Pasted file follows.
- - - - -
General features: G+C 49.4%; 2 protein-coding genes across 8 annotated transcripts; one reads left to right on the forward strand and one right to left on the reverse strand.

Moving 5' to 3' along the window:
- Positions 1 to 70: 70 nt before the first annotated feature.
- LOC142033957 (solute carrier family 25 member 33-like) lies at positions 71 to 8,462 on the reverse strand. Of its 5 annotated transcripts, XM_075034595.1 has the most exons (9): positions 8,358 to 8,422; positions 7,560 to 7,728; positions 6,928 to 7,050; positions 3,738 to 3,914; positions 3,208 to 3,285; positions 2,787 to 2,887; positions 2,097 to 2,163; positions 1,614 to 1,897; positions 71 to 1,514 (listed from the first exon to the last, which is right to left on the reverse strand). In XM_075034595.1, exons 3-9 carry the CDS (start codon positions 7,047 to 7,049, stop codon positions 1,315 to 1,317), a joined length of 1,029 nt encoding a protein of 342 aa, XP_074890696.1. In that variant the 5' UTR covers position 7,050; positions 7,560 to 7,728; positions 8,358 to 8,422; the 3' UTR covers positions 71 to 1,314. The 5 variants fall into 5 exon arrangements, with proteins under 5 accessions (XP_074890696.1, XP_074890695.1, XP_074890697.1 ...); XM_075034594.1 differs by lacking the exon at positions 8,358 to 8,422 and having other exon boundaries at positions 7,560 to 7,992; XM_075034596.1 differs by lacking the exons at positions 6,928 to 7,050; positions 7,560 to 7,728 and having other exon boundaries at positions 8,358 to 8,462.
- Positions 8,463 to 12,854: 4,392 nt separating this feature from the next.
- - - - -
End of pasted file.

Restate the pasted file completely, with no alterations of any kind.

General features: G+C 49.4%; 2 protein-coding genes across 8 annotated transcripts; one reads left to right on the forward strand and one right to left on the reverse strand.

Moving 5' to 3' along the window:
- Positions 1 to 70: 70 nt before the first annotated feature.
- LOC142033957 (solute carrier family 25 member 33-like) lies at positions 71 to 8,462 on the reverse strand. Of its 5 annotated transcripts, XM_075034595.1 has the most exons (9): positions 8,358 to 8,422; positions 7,560 to 7,728; positions 6,928 to 7,050; positions 3,738 to 3,914; positions 3,208 to 3,285; positions 2,787 to 2,887; positions 2,097 to 2,163; positions 1,614 to 1,897; positions 71 to 1,514 (listed from the first exon to the last, which is right to left on the reverse strand). In XM_075034595.1, exons 3-9 carry the CDS (start codon positions 7,047 to 7,049, stop codon positions 1,315 to 1,317), a joined length of 1,029 nt encoding a protein of 342 aa, XP_074890696.1. In that variant the 5' UTR covers position 7,050; positions 7,560 to 7,728; positions 8,358 to 8,422; the 3' UTR covers positions 71 to 1,314. The 5 variants fall into 5 exon arrangements, with proteins under 5 accessions (XP_074890696.1, XP_074890695.1, XP_074890697.1 ...); XM_075034594.1 differs by lacking the exon at positions 8,358 to 8,422 and having other exon boundaries at positions 7,560 to 7,992; XM_075034596.1 differs by lacking the exons at positions 6,928 to 7,050; positions 7,560 to 7,728 and having other exon boundaries at positions 8,358 to 8,462.
- Positions 8,463 to 12,854: 4,392 nt separating this feature from the next.